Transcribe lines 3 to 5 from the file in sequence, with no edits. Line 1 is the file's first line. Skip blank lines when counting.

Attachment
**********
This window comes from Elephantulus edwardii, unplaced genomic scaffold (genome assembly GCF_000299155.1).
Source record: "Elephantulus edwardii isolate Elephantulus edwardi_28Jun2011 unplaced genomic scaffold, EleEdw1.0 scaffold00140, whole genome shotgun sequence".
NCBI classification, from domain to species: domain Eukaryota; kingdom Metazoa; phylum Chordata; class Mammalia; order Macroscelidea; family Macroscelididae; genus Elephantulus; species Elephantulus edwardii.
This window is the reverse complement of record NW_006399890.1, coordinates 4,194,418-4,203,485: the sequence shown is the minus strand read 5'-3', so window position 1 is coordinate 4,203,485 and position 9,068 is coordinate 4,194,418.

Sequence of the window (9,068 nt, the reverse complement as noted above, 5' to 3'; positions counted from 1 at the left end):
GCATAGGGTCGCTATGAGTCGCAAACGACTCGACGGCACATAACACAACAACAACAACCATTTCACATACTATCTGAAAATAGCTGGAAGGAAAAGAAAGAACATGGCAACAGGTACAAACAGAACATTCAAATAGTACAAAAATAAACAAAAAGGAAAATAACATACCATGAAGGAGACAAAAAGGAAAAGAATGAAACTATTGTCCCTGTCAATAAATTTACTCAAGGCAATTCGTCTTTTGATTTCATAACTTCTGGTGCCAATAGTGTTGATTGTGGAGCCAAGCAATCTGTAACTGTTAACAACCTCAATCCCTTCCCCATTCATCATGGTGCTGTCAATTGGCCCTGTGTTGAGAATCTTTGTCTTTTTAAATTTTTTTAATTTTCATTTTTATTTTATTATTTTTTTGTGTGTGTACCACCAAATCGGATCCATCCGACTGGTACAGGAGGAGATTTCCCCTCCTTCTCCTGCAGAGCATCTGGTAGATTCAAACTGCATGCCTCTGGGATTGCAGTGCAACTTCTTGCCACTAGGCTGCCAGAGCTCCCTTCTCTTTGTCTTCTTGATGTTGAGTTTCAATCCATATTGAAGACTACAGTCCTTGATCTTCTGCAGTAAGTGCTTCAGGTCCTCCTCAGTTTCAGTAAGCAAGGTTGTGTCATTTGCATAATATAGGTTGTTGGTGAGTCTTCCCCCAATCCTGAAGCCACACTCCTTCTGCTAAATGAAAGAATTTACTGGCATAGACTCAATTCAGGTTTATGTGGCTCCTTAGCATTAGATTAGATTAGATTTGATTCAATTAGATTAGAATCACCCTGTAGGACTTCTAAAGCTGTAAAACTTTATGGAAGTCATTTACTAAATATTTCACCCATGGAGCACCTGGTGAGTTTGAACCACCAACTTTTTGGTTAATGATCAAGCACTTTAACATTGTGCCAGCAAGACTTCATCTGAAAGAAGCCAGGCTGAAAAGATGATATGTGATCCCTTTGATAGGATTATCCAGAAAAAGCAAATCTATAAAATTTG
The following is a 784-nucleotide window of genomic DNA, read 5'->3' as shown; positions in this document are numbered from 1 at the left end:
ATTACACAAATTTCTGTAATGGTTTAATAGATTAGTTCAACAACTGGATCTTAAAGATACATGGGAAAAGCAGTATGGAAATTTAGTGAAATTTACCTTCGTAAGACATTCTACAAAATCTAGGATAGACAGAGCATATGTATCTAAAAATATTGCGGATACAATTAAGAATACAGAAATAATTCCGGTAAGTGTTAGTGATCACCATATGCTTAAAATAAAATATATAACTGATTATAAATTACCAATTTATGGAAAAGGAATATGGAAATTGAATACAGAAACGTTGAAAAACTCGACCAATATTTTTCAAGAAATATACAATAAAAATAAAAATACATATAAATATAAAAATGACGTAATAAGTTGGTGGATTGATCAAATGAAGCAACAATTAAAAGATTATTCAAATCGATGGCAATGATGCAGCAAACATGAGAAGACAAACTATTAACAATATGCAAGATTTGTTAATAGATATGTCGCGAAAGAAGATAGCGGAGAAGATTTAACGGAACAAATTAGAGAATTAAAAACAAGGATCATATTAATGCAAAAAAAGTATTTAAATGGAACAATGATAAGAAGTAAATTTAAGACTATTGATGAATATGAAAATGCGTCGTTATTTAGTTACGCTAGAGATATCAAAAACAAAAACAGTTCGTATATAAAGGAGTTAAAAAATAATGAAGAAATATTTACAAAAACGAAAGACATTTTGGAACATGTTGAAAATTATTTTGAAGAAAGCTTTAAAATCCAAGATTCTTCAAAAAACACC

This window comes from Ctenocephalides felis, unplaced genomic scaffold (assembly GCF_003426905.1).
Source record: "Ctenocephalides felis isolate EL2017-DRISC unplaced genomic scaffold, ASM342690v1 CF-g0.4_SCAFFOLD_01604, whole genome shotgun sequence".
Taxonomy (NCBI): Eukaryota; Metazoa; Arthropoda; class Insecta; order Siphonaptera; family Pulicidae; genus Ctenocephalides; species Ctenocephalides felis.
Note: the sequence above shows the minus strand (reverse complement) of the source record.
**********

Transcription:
NCBI classification, from domain to species: domain Eukaryota; kingdom Metazoa; phylum Chordata; class Mammalia; order Macroscelidea; family Macroscelididae; genus Elephantulus; species Elephantulus edwardii.
This window is the reverse complement of record NW_006399890.1, coordinates 4,194,418-4,203,485: the sequence shown is the minus strand read 5'-3', so window position 1 is coordinate 4,203,485 and position 9,068 is coordinate 4,194,418.

Sequence of the window (9,068 nt, the reverse complement as noted above, 5' to 3'; positions counted from 1 at the left end):